How to prevent eye trauma

An estimated half-million serious eye injuries occur each year in the United States. Twenty-five thousand of that number end up in total blindness. Young people under 25 make up the number one cause of vision loss. Fortunately, advances in microsurgical techniques over the past decade have allowed vision to be saved in some of these injured eyes.

Types of eye injuries

Eyelids – these can be serious because the eyelids protect the eyes and keep them moist, performing a task similar to that of a windshield wiper washing away foreign matter. If the eyelid loses its ability to cover the eye adequately, drying of the eye, infection, or clouding of the normally clear cornea can occur. The eyelids may swell dramatically after trauma often resulting in a black eye from blood collecting beneath the loose skin of the lid.

Tear ducts – this leads from the eyes to the nose and, if damaged, interrupts the normal drainage of tears. Proper surgical repair is necessary to maintain normal eyelid function and tear drainage.

Scrapes – common eye injuries of the outer surface of the eye known as a corneal abrasion. Fingernails, contact lenses, and paper edges are frequently the cause, but airborne particles that strike the eye during drilling, hammering, or working with cars are also offenders. These tend to be quite painful, usually prompting immediate eye examination, which consists of viewing the eye under a special microscope. Treatment involves removal of the foreign body (if present), installation of antibiotics, and patching of the eye. Close observation of the eye at regular intervals is then necessary to monitor for infection.

Chemical burns – a very serious injury of the eye. Damage from things such as hair spray can be minor and temporary, but others from substances like alkalis and acids can be severe and possibly blind. Alkali can be found in many household products like drain and floor cleaners. They should be used with extreme caution and be kept out of the reach of children. Acid burns generally occur from an exploding car battery. With any chemical injury, the eyes should be flooded immediately for ten minutes with any neutral fluid, such as water or soda pop to minimize the damage. Following that seek immediate emergency medical care.

Blunt trauma – occurs when the eye is struck with a finger, fist, racket, tennis ball, or another solid object. These injuries produce damage to the eye as a result of the sudden compression and indentation of the globe that occurs at the moment of impact. Bleeding may occur in the front of the eye between the clear cornea and colored iris, a condition referred to as a hyphema.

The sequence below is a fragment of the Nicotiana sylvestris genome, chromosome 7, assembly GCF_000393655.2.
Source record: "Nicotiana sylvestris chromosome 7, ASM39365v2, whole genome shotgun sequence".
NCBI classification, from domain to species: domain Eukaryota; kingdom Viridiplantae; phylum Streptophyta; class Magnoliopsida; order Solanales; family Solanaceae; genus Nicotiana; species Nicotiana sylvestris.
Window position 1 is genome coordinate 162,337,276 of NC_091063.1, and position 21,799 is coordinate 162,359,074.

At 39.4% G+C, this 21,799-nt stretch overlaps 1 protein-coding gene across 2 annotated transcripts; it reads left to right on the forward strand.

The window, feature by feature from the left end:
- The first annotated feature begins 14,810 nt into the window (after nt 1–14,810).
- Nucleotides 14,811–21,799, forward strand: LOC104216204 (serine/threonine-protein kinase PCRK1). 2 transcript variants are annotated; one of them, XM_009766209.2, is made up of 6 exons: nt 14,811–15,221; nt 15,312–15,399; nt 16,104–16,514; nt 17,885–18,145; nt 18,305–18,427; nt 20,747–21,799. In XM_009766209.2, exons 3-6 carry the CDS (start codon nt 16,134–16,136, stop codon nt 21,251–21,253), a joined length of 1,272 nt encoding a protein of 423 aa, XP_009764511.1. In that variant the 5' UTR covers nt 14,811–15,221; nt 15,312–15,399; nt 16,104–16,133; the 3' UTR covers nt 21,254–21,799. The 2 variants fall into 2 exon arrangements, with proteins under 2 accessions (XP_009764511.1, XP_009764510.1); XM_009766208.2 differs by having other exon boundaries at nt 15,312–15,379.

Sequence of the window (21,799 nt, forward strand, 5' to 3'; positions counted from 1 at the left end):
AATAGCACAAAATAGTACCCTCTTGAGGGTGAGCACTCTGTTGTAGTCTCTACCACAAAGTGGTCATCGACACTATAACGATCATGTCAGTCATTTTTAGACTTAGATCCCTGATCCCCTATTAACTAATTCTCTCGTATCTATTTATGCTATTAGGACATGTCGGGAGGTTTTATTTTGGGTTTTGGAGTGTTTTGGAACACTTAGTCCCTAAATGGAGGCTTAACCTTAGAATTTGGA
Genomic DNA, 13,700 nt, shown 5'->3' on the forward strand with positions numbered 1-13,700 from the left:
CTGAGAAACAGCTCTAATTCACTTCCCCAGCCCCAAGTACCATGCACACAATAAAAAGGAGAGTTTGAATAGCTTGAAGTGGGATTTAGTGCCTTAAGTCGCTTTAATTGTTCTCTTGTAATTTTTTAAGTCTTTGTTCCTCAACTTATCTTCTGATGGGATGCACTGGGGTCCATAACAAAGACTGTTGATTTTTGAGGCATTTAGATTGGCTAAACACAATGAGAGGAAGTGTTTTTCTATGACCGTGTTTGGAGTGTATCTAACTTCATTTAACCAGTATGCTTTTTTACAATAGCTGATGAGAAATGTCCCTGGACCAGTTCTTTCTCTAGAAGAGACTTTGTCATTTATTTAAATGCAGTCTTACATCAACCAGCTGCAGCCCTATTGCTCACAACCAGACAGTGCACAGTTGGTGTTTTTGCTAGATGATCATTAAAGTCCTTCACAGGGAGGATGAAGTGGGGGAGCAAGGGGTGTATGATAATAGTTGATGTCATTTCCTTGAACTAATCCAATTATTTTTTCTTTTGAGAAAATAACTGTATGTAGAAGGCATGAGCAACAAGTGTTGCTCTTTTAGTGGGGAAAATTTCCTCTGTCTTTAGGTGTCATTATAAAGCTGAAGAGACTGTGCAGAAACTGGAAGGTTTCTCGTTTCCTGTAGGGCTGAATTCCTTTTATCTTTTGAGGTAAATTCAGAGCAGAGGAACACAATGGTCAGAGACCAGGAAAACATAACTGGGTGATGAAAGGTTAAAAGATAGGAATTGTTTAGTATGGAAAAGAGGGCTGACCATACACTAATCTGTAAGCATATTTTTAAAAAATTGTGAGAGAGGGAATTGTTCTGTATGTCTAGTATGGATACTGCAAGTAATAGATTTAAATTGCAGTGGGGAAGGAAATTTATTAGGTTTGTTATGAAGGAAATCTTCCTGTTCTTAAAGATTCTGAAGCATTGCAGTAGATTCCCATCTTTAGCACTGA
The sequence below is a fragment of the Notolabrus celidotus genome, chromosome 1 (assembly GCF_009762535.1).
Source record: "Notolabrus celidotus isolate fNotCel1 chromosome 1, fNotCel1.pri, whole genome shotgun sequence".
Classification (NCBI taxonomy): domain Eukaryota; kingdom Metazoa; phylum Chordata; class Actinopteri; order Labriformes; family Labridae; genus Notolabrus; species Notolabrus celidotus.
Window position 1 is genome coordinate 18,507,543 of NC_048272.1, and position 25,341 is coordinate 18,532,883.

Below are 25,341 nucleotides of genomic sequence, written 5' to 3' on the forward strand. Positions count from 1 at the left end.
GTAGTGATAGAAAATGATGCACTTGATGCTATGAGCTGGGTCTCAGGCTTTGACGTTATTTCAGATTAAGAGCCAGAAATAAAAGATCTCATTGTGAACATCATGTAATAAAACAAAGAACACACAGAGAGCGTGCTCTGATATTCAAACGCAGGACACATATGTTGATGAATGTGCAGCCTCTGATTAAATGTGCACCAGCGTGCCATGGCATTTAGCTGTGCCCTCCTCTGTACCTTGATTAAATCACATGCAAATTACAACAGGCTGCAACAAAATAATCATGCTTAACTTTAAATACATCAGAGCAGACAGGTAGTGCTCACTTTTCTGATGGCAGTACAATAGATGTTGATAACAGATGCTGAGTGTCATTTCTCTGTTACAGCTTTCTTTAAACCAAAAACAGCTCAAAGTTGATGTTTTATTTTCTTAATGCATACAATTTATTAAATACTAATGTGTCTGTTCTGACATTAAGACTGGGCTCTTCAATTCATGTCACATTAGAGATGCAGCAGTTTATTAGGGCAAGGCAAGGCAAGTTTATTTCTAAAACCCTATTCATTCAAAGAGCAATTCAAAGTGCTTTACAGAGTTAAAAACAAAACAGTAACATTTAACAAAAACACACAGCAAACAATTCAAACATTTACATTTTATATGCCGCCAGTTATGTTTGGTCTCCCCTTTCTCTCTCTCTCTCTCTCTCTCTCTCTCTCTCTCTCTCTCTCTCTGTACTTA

The normally clear lens may also be damaged, turning cloudy, thus forming a cataract that blocks light from getting to the back of the eye, or it may be displaced within the eye so that is can no longer focus a clear image. The retina, the delicate structure lining the back of the eye that receives light like the film in a camera, can also be damaged. Vision is reduced whenever that portion of the retina responsible for sharp central vision is affected, such as when a tear in the retina leads to a large retinal detachment.

Retinal detachments generally require prompt surgical repair to prevent or minimize serious visual loss. Sometimes, the effects of an eye injury may not become evident for months or years after the injury occurs. These late effects, including cataract, retinal detachment, or glaucoma (abnormally high pressure inside the eye), all may result in visual loss. Therefore, continued follow-up care is important to preserve vision after an injury.

Penetrating trauma – refers to injuries in which the eye is pierced by a sharp object such as a knife, or by a high-velocity missile such as a piece of metal or a BB pellet. Surgery is often needed to repair the damage. After any penetrating eye injury, a serious intraocular infection may develop that can rapidly lead to permanent blindness in that eye.

The advent of modern microsurgical techniques and the development of new antibiotics have improved the chances of saving many of these severely injured eyes.

Many eye injuries can be prevented if protective eyewear is used at work or during sports activities. If an injury does occur, prompt first aid may greatly improve the chances of preserving vision. Injuries involving chemicals such as alkalis and acids require immediate irrigation of the eye with a neutral solution.

For injuries from foreign bodies or from blunt or penetrating objects, a protective shield should be placed over the eye. In all cases, emergency care should be quickly sought.

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